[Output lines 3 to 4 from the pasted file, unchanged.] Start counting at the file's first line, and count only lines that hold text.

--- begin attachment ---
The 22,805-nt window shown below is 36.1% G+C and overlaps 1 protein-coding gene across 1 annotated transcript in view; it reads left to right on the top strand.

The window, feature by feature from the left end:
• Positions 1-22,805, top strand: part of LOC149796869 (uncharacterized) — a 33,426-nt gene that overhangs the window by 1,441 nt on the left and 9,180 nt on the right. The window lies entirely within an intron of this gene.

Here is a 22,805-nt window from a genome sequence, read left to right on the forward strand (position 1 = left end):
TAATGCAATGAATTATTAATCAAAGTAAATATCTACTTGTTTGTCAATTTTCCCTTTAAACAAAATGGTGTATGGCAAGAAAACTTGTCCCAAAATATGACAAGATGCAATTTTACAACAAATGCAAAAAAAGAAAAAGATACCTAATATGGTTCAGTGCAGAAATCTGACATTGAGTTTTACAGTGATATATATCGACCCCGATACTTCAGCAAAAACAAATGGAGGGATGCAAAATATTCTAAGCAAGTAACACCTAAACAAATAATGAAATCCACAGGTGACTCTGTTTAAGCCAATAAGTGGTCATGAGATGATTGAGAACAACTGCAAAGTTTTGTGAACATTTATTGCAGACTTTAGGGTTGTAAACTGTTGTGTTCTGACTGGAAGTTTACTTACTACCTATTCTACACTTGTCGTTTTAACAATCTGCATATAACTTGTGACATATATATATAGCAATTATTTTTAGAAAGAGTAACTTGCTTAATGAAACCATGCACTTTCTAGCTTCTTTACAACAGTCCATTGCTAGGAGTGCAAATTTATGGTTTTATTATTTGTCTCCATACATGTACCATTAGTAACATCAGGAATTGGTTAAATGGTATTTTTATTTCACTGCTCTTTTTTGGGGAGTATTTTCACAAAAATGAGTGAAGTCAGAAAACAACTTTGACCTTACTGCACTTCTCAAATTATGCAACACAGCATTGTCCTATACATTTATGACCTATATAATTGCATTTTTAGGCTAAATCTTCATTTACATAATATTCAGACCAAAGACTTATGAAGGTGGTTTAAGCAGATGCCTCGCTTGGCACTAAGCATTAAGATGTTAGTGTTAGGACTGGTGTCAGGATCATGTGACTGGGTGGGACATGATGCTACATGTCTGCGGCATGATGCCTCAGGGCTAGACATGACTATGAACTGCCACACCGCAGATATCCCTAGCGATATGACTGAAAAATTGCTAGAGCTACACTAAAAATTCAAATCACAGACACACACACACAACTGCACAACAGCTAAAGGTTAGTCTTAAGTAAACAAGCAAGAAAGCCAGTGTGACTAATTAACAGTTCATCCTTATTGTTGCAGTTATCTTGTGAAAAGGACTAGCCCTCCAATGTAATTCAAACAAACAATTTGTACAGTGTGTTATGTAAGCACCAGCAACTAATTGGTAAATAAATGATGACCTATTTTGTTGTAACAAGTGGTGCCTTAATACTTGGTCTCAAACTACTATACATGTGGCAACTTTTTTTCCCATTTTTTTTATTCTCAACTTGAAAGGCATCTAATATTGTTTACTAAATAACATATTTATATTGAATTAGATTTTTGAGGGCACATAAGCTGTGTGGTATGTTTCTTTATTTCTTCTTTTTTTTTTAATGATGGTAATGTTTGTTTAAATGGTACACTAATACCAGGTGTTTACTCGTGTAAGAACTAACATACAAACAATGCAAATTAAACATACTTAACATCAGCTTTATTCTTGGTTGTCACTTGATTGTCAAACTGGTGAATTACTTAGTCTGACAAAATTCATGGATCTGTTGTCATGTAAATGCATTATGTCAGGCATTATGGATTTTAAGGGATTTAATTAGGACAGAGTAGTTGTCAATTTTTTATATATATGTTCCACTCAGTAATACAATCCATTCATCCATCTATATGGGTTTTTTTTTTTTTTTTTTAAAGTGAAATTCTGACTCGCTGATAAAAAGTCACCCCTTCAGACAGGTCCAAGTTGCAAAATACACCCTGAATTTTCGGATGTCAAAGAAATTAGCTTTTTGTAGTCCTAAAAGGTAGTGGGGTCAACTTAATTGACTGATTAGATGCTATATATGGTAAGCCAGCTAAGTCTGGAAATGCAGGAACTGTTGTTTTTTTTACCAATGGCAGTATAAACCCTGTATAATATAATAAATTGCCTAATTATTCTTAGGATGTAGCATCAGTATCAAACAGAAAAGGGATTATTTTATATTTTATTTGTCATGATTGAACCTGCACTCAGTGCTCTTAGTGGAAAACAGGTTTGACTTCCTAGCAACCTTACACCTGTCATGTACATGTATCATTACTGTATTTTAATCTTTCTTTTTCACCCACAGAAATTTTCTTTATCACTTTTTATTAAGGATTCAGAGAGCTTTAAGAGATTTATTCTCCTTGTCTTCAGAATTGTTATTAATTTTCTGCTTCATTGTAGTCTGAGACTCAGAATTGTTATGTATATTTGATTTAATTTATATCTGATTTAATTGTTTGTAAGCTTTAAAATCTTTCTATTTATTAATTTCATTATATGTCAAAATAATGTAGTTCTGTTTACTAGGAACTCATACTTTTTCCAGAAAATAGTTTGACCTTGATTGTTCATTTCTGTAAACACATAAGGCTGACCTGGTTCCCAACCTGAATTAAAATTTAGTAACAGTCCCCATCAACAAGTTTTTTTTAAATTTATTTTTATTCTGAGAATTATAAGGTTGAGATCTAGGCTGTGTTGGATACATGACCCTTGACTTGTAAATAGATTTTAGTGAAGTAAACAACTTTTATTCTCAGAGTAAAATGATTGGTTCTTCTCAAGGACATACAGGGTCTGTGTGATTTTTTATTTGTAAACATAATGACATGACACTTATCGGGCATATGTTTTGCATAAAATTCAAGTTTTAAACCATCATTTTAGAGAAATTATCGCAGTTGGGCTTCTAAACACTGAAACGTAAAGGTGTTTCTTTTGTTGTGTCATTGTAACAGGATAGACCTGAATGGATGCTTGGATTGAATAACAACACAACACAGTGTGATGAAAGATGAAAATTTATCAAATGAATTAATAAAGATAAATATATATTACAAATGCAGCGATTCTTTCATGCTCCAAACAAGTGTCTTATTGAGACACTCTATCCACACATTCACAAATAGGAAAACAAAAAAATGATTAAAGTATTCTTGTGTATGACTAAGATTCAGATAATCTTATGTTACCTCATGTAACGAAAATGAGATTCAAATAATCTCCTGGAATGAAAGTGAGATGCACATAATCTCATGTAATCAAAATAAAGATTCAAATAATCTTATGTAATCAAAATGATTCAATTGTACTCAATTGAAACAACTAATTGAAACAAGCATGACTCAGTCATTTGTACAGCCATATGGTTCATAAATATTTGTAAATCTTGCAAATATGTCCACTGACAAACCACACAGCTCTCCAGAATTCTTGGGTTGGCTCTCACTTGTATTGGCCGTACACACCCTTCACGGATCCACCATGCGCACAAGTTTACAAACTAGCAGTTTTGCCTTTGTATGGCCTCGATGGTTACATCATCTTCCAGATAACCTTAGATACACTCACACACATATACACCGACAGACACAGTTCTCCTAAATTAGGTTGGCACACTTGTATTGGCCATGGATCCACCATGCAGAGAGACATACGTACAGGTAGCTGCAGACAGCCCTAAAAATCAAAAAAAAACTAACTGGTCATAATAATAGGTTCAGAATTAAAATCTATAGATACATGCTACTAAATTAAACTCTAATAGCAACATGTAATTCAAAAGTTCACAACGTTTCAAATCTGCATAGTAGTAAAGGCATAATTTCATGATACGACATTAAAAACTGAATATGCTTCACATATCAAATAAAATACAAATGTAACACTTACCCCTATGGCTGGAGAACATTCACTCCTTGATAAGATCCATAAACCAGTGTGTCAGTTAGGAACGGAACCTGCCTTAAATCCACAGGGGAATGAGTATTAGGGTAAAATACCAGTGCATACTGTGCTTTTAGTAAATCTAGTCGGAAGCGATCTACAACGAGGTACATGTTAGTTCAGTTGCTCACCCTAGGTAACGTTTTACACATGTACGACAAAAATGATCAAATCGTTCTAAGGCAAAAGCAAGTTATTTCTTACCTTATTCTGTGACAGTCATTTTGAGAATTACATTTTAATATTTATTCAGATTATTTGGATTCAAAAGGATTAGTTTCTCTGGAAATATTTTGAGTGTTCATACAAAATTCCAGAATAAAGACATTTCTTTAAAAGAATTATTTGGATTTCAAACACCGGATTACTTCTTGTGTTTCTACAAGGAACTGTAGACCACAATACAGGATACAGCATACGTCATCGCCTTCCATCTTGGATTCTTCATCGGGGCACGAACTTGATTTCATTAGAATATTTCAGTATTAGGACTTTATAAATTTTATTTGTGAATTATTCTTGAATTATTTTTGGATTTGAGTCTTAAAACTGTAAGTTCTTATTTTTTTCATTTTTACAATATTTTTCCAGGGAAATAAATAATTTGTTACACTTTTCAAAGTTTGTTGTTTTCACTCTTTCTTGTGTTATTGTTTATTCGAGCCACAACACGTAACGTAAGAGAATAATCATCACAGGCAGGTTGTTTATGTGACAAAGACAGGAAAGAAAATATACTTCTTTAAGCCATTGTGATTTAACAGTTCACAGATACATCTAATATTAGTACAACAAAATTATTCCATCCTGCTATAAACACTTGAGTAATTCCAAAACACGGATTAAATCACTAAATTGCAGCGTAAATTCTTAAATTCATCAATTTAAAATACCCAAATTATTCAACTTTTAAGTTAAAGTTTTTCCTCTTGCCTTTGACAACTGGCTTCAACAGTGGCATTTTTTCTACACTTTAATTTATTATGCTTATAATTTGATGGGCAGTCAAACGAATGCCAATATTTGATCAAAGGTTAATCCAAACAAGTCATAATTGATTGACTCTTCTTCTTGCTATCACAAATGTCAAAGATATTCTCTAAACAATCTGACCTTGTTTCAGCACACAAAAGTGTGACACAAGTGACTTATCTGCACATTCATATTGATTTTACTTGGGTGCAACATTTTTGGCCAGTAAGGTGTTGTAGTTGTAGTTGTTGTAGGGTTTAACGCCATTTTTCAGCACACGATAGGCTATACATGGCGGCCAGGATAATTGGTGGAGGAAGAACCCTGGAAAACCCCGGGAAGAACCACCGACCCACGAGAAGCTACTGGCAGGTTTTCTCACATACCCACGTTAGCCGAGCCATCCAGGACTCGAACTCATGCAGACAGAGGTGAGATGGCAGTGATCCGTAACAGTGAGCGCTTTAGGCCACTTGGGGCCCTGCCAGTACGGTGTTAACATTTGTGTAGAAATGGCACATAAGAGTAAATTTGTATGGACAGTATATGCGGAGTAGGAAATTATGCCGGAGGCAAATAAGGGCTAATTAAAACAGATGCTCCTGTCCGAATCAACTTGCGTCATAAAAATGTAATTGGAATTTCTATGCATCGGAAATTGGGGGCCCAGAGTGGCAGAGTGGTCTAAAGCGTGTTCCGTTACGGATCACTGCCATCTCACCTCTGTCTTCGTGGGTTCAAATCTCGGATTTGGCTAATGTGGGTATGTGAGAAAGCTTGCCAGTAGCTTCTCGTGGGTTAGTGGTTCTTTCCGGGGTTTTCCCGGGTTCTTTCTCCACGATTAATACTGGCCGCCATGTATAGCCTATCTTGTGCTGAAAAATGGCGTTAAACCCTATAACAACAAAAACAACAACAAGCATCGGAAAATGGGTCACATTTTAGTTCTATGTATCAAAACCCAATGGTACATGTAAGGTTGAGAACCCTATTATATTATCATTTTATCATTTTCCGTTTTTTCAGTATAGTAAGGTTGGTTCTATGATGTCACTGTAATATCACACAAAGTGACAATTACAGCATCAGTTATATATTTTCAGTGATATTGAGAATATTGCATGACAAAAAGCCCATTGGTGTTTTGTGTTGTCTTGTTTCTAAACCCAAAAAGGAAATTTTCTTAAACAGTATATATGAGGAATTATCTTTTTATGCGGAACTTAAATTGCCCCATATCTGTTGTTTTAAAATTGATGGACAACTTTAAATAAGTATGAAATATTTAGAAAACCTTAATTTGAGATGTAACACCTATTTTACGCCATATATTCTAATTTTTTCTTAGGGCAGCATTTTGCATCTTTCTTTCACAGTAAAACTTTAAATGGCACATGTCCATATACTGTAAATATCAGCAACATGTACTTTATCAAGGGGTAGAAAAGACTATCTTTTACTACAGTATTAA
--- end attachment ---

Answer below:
• Positions 1-22,805, top strand: part of LOC149796869 (uncharacterized) — a 33,426-nt gene that overhangs the window by 1,441 nt on the left and 9,180 nt on the right. The window lies entirely within an intron of this gene.

Here is a 22,805-nt window from a genome sequence, read left to right on the forward strand (position 1 = left end):